• Help them know that they're not at camp for their whole life-just a week.
  • Provide time for them to write home.

Watch out!
The most common mistake parents make is the Pick-Up Deal. It's normal for children to ask, "What if I feel homesick?" Tell your child that some feelings of homesickness are normal and help him practice coping before camp starts. But never ever say, "If you feel homesick, I'll come and get you." This conveys a message of doubt and pity that undermines children's confidence and independence. Pick-Up Deals become mental crutches and self-fulfilling prophecies for children as soon as they arrive at camp. If, after spending practice time away from home, a child is still very anxious about overnight camp, consider waiting a until next summer.

The Good News
When children arrive at camp with a repertoire of coping strategies and some practice time away from home under their belts, they are ready for those normal feelings of homesickness. Sure, they'll miss home, but they'll know exactly what to think and do when it bothers them. Best of all, the staff at Camp Perkins will be here to help. Nothing boosts children's self-esteem quite like overcoming a bout of homesickness and learning how good they are at controlling the amount of fun they have. Camp truly is a classroom for life lessons.




Ready for CAMP!Now that you have chosen the best summer camp for your child, it is time to prepare for a wonderful summer full of fun, new friends and exciting experiences. Whether this is your child's first time attending a summer camp or he or she is a seasoned veteran, preparation is important for a positive camp experience. To help your child have a successful time at camp this summer...
  • Consider arranging for a first-time camper to attend with a close friend. One method to combat potential homesickness is to come to camp with a buddy. If the buddy is close in age and signed up for the same program, they can room together in the same cabin. We have a great "Bring a Friend to Camp" offer for you as well!
  • It is FINE, and sometimes more fun, to have a "fresh start" by coming on your own. If your child is coming alone, assure them that the camp counselors will make every effort to help them adjust and make new friends! The first activities the counselors lead are get-acquainted activities. Through these activities, the counselors and campers get to know each other.
  • Don't buy a brand-new wardrobe. While one or two new items are fine, camp life can be a bit rough on clothing. Children, especially first-timers, will also find "old favorites" reassuring when away from home. Consider writing the name of your child in important clothes, especially for young campers. Review the Summer Camp Info with the packing list and what to bring. 
Be on the look-out for our next Summer Camp Prep tips on how to prevent the "H" word!



 

We have good news to share that should make your life easier when it comes to registering for camps and retreats!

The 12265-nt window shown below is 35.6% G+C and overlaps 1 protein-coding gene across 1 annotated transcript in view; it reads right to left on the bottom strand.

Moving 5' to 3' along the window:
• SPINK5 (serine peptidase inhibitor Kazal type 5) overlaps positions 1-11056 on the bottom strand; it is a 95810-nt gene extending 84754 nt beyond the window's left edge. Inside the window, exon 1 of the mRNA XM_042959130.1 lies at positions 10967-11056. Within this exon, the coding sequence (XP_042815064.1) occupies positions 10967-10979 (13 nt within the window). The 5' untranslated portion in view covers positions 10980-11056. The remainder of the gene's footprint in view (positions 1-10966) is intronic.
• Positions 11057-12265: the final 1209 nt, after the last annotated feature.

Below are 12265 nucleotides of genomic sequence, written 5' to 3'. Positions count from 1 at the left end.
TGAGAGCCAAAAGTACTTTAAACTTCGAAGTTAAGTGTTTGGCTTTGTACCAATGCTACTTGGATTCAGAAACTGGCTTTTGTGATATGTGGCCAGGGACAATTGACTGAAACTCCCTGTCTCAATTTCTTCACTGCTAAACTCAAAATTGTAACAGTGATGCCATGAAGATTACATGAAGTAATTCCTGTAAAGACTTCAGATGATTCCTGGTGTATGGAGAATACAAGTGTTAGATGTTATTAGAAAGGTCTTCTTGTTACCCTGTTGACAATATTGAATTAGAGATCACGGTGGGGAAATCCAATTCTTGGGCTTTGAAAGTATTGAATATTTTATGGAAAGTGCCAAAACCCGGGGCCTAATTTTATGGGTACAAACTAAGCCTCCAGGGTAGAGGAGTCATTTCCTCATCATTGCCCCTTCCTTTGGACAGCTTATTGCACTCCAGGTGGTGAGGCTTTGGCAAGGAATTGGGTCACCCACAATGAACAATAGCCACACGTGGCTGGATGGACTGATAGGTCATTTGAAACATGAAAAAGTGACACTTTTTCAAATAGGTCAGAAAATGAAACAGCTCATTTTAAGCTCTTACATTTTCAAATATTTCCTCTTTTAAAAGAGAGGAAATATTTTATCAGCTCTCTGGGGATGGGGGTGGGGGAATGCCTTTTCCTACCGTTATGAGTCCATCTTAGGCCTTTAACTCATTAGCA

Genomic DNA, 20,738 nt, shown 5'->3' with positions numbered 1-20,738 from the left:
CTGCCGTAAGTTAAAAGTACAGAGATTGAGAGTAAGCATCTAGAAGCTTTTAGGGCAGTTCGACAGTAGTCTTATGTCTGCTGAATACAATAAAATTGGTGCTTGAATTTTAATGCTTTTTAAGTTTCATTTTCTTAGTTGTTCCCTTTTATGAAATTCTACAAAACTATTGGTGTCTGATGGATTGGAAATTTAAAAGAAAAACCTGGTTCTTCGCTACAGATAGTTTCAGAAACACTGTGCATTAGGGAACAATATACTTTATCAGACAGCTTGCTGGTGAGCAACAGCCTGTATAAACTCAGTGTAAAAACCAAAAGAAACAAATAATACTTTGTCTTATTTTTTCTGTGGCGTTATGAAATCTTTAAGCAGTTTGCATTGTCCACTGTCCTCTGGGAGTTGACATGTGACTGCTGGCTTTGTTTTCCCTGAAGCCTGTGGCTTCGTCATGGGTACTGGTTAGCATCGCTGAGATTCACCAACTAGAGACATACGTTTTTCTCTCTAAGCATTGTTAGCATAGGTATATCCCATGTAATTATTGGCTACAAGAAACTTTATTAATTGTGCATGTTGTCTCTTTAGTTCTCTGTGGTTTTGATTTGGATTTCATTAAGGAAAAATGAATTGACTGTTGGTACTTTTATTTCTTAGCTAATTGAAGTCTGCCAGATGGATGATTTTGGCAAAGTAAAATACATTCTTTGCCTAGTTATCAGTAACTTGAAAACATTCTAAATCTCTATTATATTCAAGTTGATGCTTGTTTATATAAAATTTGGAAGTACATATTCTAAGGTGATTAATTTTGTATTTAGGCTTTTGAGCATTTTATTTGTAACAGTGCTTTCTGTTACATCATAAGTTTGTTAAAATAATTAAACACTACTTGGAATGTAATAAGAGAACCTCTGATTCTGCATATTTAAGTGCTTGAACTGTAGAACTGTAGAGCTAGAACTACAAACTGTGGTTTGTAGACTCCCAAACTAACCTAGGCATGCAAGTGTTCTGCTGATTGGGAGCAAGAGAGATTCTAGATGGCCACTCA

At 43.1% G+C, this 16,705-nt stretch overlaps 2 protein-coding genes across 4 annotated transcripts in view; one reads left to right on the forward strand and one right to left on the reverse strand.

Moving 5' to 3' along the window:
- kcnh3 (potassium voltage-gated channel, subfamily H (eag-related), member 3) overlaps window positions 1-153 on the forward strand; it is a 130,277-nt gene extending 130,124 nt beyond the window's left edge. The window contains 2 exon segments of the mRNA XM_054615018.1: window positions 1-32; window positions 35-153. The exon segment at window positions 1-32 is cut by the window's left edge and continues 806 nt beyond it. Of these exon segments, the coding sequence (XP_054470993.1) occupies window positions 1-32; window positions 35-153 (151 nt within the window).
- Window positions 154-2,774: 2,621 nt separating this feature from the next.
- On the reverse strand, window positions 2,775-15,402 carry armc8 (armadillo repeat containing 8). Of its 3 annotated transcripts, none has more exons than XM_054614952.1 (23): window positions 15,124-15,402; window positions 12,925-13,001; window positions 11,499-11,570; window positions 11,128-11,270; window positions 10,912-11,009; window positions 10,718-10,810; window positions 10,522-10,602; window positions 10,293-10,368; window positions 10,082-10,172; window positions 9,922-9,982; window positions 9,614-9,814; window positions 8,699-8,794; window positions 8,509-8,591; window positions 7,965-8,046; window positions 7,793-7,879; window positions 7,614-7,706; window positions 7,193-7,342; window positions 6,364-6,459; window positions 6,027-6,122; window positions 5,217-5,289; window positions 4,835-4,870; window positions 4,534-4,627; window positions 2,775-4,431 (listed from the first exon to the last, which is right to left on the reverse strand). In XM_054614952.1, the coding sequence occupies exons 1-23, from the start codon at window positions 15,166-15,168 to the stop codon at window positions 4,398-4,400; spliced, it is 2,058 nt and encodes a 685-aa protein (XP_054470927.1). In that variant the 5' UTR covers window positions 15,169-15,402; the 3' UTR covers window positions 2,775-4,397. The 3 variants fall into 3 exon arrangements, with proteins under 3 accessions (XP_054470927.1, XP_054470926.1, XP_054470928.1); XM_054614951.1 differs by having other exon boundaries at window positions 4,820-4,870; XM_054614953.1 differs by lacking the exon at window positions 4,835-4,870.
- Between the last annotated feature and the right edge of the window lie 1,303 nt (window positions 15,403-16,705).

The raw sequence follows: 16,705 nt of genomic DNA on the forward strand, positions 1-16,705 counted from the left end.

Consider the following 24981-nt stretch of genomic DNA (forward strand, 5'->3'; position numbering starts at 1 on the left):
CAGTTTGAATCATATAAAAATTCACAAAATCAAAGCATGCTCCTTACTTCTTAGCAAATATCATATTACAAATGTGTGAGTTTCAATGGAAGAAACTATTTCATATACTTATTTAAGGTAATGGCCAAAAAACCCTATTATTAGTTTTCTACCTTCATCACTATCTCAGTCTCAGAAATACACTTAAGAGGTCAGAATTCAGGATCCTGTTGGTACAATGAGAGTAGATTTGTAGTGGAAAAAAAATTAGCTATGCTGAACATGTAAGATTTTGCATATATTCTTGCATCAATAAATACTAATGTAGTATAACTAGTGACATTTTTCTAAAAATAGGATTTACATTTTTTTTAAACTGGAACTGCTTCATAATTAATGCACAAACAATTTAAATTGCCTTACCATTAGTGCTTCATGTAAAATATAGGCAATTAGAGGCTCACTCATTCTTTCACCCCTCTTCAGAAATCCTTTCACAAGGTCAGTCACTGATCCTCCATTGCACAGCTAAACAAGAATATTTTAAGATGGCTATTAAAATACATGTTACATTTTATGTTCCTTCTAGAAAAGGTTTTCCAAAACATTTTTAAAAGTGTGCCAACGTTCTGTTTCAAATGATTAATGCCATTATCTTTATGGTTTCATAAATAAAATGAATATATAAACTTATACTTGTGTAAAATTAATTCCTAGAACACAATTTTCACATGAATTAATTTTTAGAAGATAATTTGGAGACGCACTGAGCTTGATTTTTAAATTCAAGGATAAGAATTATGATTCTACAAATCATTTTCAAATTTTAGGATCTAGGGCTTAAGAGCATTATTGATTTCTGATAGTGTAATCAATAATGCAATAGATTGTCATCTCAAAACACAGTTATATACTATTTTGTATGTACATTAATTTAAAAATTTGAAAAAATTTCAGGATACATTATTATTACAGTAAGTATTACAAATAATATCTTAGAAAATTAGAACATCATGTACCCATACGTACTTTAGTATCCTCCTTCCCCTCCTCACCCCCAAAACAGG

Beginning January 1, 2016, we will have an updated registration system.

What are the upgrades?

  • Create an account and save your household information to register for future camps and retreats
  • Register more than one child in the same family within the same account
  • View and pay balances
  • Update household information (change contact information, add household members)
  • Oh, and did we mention you won’t have to re-enter all the information on yourself or your child the next time you register for a camp or retreat?

We hope this will make the registration process faster and more convenient for you!

How will it work?
When you register for a camp or retreat, you will be asked to create a login to access or create your account.

(Hint: If you have registered for an event in the past, use the same email for your login that you used when you registered before, and your household information will already be pre-entered!)

CampDoc
Hey, what about the CampDoc system we used last year for Health Care and other camper forms?

Great news! If you used it last year, you will log into your account and update or verify the information, but you will not have to re-enter all the information. (The link to your account will be sent to you again from CampDoc for your convenience.) 

If you are registering for the first time, you will receive a link from CampDoc to create an account and fill out the Health Care and other online camper forms. Next year, you will simply update or verify the record.

We hope these improvements will make it easier for you to register for events at camp! Gee, what will you do with all the extra time?

Discover Camps and Retreats today at www.campperkins.org!




Since 2011, we have been blessed by generous donations to the For the Children Fund in order to bring children to Camp Perkins from the City Light Mission. We appreciate the support from our community and now the story is spreading! Check it out on the LC-MS Northwest District Campfire page for the story of Jayden and Francisco.

If you'd like to be a part of helping more kids get to camp, you can donate on-line or contact the camp office for more information.